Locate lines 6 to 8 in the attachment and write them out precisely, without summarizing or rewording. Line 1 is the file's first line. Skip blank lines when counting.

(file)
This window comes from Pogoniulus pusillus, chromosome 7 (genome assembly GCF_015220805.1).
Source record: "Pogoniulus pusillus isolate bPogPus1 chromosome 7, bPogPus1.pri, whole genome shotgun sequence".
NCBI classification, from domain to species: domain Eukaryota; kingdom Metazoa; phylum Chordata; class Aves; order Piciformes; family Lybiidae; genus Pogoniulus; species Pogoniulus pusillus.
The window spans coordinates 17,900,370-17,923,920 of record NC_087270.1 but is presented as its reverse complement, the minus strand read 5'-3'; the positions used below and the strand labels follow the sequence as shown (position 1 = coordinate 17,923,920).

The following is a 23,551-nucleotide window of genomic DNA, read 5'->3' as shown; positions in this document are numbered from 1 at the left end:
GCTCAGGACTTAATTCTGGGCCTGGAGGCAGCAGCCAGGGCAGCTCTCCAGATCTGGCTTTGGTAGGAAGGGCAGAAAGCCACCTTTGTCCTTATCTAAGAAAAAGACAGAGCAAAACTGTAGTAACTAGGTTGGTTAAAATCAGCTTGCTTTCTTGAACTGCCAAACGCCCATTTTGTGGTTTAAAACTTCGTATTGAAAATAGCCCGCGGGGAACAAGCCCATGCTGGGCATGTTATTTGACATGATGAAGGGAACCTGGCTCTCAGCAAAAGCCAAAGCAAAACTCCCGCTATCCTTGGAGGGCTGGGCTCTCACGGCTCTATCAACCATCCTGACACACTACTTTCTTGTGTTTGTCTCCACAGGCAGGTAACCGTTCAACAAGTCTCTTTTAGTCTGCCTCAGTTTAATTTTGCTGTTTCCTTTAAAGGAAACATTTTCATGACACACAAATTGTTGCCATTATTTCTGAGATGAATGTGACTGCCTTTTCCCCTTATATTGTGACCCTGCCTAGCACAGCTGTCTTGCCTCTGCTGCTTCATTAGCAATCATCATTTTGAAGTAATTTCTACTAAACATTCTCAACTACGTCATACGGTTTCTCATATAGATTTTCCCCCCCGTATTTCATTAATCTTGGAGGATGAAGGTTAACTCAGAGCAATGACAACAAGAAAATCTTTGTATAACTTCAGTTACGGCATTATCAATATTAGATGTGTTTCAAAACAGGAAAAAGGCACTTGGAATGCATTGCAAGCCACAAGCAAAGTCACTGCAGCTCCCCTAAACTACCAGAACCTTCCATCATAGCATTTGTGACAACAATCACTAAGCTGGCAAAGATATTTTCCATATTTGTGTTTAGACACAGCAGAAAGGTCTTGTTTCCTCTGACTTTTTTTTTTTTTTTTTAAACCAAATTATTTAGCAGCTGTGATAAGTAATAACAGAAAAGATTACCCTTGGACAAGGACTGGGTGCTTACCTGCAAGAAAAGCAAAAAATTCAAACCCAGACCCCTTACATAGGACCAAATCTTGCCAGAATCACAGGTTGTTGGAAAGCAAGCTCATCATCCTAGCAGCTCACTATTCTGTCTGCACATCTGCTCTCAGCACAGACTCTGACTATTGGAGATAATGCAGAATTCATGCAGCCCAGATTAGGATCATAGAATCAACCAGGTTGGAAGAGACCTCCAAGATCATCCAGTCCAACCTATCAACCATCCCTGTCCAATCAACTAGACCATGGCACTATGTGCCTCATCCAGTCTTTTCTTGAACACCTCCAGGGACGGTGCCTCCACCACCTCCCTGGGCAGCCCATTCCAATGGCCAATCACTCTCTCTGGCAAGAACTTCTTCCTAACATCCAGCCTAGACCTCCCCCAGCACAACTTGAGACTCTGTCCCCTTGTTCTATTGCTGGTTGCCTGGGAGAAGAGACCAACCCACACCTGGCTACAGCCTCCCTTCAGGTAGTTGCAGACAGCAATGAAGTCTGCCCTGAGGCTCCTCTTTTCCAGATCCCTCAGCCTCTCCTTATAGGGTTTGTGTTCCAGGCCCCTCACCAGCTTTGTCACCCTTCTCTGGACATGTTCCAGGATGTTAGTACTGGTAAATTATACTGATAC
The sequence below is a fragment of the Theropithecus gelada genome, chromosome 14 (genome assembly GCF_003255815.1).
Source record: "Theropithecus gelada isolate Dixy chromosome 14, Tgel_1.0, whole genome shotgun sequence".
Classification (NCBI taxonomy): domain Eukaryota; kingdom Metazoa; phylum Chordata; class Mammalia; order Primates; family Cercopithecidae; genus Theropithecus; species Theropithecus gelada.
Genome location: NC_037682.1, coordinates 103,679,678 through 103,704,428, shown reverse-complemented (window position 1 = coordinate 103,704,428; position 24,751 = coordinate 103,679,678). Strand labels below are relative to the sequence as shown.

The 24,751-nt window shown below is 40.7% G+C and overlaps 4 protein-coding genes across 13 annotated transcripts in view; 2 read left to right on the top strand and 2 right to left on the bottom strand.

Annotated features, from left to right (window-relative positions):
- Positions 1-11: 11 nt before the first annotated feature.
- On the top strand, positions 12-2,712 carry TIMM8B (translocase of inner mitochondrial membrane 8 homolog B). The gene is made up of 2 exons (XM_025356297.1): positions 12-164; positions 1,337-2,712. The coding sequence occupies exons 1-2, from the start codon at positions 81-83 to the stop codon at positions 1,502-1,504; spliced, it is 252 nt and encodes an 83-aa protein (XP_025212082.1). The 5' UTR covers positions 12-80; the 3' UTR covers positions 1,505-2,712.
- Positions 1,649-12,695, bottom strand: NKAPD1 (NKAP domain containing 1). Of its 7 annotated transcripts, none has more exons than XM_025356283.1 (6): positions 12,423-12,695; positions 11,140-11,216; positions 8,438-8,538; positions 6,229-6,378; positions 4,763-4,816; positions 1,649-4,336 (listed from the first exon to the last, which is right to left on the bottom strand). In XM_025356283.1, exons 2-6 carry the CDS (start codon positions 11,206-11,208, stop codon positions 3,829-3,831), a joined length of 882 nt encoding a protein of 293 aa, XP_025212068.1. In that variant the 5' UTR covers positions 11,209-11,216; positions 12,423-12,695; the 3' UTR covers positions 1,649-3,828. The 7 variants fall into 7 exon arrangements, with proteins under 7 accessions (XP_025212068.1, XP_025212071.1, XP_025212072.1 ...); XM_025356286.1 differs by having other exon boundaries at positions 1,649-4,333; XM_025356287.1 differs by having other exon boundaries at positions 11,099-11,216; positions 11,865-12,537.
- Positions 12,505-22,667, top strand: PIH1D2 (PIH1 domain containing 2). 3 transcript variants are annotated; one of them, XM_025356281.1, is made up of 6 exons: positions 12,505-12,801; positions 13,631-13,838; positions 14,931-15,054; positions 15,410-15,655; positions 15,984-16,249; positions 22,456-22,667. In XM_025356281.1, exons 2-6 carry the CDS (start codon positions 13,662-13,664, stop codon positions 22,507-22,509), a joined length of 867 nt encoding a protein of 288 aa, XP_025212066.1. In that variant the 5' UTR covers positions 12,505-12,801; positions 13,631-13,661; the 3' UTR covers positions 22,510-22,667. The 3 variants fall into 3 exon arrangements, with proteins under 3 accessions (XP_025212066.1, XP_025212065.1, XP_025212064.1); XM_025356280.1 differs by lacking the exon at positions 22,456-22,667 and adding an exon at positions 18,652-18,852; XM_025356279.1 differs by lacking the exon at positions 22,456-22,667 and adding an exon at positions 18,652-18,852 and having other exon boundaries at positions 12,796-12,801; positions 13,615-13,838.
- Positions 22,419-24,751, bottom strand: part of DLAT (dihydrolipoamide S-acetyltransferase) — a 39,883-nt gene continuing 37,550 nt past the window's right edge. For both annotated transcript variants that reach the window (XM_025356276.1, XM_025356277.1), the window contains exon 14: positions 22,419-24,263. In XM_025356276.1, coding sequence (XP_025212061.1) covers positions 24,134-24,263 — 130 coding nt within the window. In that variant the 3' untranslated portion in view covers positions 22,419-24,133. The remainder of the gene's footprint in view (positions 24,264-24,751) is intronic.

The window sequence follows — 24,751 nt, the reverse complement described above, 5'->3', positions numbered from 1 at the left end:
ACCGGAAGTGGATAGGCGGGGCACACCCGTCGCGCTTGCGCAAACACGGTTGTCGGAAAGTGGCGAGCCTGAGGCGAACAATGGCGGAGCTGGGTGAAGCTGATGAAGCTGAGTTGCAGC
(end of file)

GCTCAGGACTTAATTCTGGGCCTGGAGGCAGCAGCCAGGGCAGCTCTCCAGATCTGGCTTTGGTAGGAAGGGCAGAAAGCCACCTTTGTCCTTATCTAAGAAAAAGACAGAGCAAAACTGTAGTAACTAGGTTGGTTAAAATCAGCTTGCTTTCTTGAACTGCCAAACGCCCATTTTGTGGTTTAAAACTTCGTATTGAAAATAGCCCGCGGGGAACAAGCCCATGCTGGGCATGTTATTTGACATGATGAAGGGAACCTGGCTCTCAGCAAAAGCCAAAGCAAAACTCCCGCTATCCTTGGAGGGCTGGGCTCTCACGGCTCTATCAACCATCCTGACACACTACTTTCTTGTGTTTGTCTCCACAGGCAGGTAACCGTTCAACAAGTCTCTTTTAGTCTGCCTCAGTTTAATTTTGCTGTTTCCTTTAAAGGAAACATTTTCATGACACACAAATTGTTGCCATTATTTCTGAGATGAATGTGACTGCCTTTTCCCCTTATATTGTGACCCTGCCTAGCACAGCTGTCTTGCCTCTGCTGCTTCATTAGCAATCATCATTTTGAAGTAATTTCTACTAAACATTCTCAACTACGTCATACGGTTTCTCATATAGATTTTCCCCCCCGTATTTCATTAATCTTGGAGGATGAAGGTTAACTCAGAGCAATGACAACAAGAAAATCTTTGTATAACTTCAGTTACGGCATTATCAATATTAGATGTGTTTCAAAACAGGAAAAAGGCACTTGGAATGCATTGCAAGCCACAAGCAAAGTCACTGCAGCTCCCCTAAACTACCAGAACCTTCCATCATAGCATTTGTGACAACAATCACTAAGCTGGCAAAGATATTTTCCATATTTGTGTTTAGACACAGCAGAAAGGTCTTGTTTCCTCTGACTTTTTTTTTTTTTTTTTAAACCAAATTATTTAGCAGCTGTGATAAGTAATAACAGAAAAGATTACCCTTGGACAAGGACTGGGTGCTTACCTGCAAGAAAAGCAAAAAATTCAAACCCAGACCCCTTACATAGGACCAAATCTTGCCAGAATCACAGGTTGTTGGAAAGCAAGCTCATCATCCTAGCAGCTCACTATTCTGTCTGCACATCTGCTCTCAGCACAGACTCTGACTATTGGAGATAATGCAGAATTCATGCAGCCCAGATTAGGATCATAGAATCAACCAGGTTGGAAGAGACCTCCAAGATCATCCAGTCCAACCTATCAACCATCCCTGTCCAATCAACTAGACCATGGCACTATGTGCCTCATCCAGTCTTTTCTTGAACACCTCCAGGGACGGTGCCTCCACCACCTCCCTGGGCAGCCCATTCCAATGGCCAATCACTCTCTCTGGCAAGAACTTCTTCCTAACATCCAGCCTAGACCTCCCCCAGCACAACTTGAGACTCTGTCCCCTTGTTCTATTGCTGGTTGCCTGGGAGAAGAGACCAACCCACACCTGGCTACAGCCTCCCTTCAGGTAGTTGCAGACAGCAATGAAGTCTGCCCTGAGGCTCCTCTTTTCCAGATCCCTCAGCCTCTCCTTATAGGGTTTGTGTTCCAGGCCCCTCACCAGCTTTGTCACCCTTCTCTGGACATGTTCCAGGATGTTAGTACTGGTAAATTATACTGATAC
The sequence below is a fragment of the Theropithecus gelada genome, chromosome 14 (genome assembly GCF_003255815.1).
Source record: "Theropithecus gelada isolate Dixy chromosome 14, Tgel_1.0, whole genome shotgun sequence".